“Where’s Bond?” asked ‘M’ wearily,

“Oh probably down at Gordon’s with a floozie” replied a secretary…

well, it could have happened!

A Gordon’s, it’s not only tourists who are beginning to discover its delights, but couples who probably shouldn’t be there and lone drinkers thoughtfully toying with bottles of something red – and French. And men whom it might be better if you didn’t speak to, unless you want a tip for the 4.30 at Kempton Park…or need someone ‘taking care of’.

You see Gordon’s is a wine bar. It sells wine and port and sherry and not a lot else. By the glass, by the bottle, by the magnum. You feel as if you really are drinking in a ‘cave’ too, for after you’ve bought your bottle and received the requisite number of glasses you pass from the bar area to a series of inter-connected low-vaulted chambers and if you’re lucky, find a seat. There you can people watch and so the hours pass with no sense of time whatsover. The place is candle-lit, not in some hugely romantic way but in the practical sense, augmented by some very low powered electric light bulbs. There are no windows and thus no reference to time of day. The peeling emulsion paint on the brick vaults has long since rejected its substrate and has developed a rather pleasing patina of gentle decay. Intriguing paintings and ancient advertising posters adorn the walls, some so stained from years of being exposed to cigar, cigarette and pipe tobacco fumes, that their images are barely discernable. This place has an atmosphere unlike any other drinking establishment in London.

Gordon’s decays delightfully – and positively, because it is kept vibrant by the passage of human beings with their conversations, their trysts and their indiscretions.

If you’re in London, and if ever you have an afternoon – or even an hour to kill, try Gordon’s

- John Dudley

Posted on by Paul d'Orléans in Architecture, Family Tradition, Good Bars! Leave a comment


Jeff Epps and his ca. 1956 Ford F350 flatbed truck…

We’d been looking for a suitable Desert Racer, planning on some fun in the Southwest in two weeks.  I already have my original-paint ’73 Triumph TR5T ‘Adventurer’ purchased at the Bonhams Las Vegas auction last January, part of the du Pont family estate motorcycle liquidation.  Conrad wanted something similar, as he’s planning to spend a little time in Cali next year.  Whole container loads of Britbikes have been poached from California garages since the 1980s, and we don’t see many pre-unit Triumphs or much from the 50s and earlier, but ‘overlooked’ machinery is still to be found, in abundance, and fairly cheap.  BSA A65s, B50Ts, Triumphs post 1970, etc…derided in their day, but with modern eyes, well designed and fun machines.  Since we’re not seeking high performance or drag-racing with Kawasakis at every stoplight,  such motorcycles provide spirited riding indefinitely, and are easy to maintain, with parts readily available.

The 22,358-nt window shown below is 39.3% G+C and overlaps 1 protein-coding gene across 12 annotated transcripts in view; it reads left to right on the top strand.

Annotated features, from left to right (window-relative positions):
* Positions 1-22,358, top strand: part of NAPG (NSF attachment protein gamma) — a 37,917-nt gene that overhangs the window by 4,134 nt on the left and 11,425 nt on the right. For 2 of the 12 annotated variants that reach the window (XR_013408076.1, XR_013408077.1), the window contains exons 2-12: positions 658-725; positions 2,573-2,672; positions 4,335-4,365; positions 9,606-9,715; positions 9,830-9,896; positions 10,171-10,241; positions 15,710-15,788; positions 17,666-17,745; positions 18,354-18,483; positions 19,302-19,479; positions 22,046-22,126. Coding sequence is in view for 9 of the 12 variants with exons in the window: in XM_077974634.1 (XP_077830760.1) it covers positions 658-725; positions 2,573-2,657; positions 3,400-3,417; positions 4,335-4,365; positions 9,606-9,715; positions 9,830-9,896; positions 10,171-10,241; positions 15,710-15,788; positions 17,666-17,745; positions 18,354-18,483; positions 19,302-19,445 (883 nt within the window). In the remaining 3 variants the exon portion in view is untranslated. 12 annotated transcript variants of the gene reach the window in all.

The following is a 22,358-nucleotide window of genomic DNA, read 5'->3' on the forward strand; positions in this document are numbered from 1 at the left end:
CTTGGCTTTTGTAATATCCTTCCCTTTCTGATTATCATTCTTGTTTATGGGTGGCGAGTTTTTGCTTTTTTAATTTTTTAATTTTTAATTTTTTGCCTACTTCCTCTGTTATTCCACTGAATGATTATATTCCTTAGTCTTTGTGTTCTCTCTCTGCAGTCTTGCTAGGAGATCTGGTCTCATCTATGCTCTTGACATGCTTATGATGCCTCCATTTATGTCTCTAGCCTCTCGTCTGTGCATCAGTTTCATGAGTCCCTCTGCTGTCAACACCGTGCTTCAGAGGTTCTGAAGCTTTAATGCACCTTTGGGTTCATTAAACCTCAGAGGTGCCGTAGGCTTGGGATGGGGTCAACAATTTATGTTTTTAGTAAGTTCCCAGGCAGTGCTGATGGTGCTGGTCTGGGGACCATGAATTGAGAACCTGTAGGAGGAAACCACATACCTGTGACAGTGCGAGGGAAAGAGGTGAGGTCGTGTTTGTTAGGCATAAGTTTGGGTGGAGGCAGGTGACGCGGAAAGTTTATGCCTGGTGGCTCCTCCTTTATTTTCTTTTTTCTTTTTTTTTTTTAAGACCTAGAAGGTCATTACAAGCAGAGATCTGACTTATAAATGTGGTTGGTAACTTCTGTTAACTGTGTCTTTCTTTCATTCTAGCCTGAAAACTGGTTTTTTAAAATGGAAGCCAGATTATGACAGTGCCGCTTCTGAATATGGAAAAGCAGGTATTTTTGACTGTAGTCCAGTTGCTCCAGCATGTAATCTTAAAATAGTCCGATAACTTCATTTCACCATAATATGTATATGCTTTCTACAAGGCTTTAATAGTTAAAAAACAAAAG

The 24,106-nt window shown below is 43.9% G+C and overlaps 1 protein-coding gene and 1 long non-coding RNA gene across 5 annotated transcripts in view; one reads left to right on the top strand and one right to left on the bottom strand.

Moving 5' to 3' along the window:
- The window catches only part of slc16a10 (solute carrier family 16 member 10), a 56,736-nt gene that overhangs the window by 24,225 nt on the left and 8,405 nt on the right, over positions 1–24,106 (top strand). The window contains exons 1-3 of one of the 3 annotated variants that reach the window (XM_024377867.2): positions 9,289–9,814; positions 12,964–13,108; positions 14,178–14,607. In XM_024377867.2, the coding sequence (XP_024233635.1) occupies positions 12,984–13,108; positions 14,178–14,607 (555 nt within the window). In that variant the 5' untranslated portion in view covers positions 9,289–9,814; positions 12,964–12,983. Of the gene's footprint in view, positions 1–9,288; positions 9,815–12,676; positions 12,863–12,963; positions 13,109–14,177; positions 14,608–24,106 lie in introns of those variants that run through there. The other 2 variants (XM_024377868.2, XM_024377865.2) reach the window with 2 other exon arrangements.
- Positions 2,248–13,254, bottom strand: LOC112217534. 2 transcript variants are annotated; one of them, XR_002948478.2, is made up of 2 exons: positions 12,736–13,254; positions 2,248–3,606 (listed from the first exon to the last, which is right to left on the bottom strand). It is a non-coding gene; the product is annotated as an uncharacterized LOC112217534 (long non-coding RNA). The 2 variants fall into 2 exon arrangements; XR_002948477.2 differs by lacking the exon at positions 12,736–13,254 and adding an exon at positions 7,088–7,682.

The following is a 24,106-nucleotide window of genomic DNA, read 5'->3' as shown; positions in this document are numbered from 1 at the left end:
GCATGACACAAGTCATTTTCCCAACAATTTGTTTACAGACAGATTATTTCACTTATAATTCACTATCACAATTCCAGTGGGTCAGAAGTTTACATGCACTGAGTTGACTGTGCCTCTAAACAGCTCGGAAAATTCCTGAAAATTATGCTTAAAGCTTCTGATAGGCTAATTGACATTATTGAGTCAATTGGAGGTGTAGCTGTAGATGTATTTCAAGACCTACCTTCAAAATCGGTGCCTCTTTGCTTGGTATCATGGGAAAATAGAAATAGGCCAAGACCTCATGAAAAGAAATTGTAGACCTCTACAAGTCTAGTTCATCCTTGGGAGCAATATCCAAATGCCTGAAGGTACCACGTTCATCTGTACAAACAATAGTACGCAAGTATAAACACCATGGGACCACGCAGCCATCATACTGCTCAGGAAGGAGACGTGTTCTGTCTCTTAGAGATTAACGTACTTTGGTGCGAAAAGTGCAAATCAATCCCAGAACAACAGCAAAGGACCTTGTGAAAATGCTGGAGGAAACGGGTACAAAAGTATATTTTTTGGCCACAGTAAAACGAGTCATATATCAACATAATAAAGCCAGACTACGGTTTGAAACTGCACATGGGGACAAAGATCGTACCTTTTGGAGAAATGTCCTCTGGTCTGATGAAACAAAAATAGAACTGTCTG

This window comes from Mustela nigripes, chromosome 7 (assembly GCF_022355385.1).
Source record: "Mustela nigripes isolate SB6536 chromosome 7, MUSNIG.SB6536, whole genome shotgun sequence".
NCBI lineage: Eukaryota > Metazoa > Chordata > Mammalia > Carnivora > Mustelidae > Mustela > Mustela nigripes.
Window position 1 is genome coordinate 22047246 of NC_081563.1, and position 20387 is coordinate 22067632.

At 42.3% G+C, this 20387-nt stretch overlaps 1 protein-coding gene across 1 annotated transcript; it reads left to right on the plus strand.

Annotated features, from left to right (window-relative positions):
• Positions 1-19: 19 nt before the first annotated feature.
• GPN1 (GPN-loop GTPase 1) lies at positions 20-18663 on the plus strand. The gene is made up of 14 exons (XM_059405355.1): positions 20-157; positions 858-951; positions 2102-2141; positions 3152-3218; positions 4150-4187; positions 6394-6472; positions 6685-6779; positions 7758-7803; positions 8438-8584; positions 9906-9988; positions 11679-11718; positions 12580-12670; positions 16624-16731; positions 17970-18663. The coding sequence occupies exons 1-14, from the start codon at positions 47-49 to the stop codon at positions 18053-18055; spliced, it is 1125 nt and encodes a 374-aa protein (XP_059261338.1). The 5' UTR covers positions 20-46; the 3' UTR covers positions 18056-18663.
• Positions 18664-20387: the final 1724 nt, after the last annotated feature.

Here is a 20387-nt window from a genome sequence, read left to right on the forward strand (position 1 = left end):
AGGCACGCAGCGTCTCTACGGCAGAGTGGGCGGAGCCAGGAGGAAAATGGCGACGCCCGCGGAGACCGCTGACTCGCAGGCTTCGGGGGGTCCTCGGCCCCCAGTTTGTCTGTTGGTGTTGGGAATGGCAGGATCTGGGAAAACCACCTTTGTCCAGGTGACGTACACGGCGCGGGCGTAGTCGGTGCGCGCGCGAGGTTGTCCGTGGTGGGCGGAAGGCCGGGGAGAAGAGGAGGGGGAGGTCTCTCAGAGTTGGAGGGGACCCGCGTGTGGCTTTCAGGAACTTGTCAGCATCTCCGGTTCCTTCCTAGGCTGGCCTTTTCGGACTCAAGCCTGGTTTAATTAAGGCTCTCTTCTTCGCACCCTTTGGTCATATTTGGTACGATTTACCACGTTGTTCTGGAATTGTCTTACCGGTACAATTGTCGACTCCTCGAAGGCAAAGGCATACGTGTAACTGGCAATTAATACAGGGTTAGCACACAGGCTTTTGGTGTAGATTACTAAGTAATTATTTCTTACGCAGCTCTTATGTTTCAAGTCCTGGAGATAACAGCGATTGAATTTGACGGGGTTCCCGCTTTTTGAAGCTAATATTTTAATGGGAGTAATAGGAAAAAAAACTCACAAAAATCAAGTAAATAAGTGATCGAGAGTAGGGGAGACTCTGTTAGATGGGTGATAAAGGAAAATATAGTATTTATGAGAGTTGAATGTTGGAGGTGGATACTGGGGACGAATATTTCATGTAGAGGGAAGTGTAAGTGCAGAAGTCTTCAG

Conrad Leach seals the deal with Jeff Epps on the '71 Triumph TR6R

A scan of Craigslist revealed a likely candidate; a ’71 Triumph TR6R ‘Trophy’ with high pipes, looking complete and in decent shape, in the foothills of the Sierra Madre mountains, in Sonora, CA.  I have family in Sonora, the 2.5 hour drive isn’t daunting, and I had a feeling it would be worth the trip, as the area is full of ‘mountain men’ and eccentrics.  An empty van, a full tank, a few tie-straps, and a wad of cash; we were en route.

A neighbor's 1963 Willys Wagon, which has been sitting a long time, but is rust-free. We are inquiring!

Jeff, the vendor, was shocked that Tom Tom brought us right to his door, on the dirt road with no signs, in the hamlet of Soulsbyville.  His compound, one /fifth acre of dry dirt, a few trees, two wooden shacks, and a couple of old trucks, was clean-swept, with neatly stacked cordwood, a pile of which formed a tall curved wall keeping his home from view of the world.  Clearly, the man is organized and tidy, even if the grounds are humble dirt and wood.  Sonora is dry, with Scrub Pines and Manzanita dominating the foliage, and little grass; I knew the Triumph would be rust-free, at least.

The single male is prone to keeping a motorcycle in the kitchen…

Jeff’s home is entirely hand-built of plywood and studs, and he keeps a BSA Victor in his kitchen – it’s his pride and joy, shiny as a new apple.  A stack of Classic Motorcycle magazines decorated his den table…clearly he’s an old biker, and a real enthusiast.  The Triumph looked good, we did the deal, and shot some Wet Plates (our official ‘oily rag’ photo technique) of the man and his world.

Wet Plate photo of Jeff Epps, with BSA flat-cap, and his 'new', 1960s, Ford truck…

He’s thinking of selling up the whole place – yours for $55,000 – and moving higher up the mountain, so he can ski daily in winter. Sonora is slowly changing, with miles of anonymous strip malls and chain stores, looking like every other boring suburb on the planet.  We’ll have to drive a little farther to find the likes of Jeff in the future…

Wet Plate image of Jeff and his Ford F350; he's built a wooden pent-roof house on the flatbed, for toting snowmobiles and cordwood…

Posted on by Paul d'Orléans in Architecture, Cars, Family Tradition, Hand Made, Motorcycles Leave a comment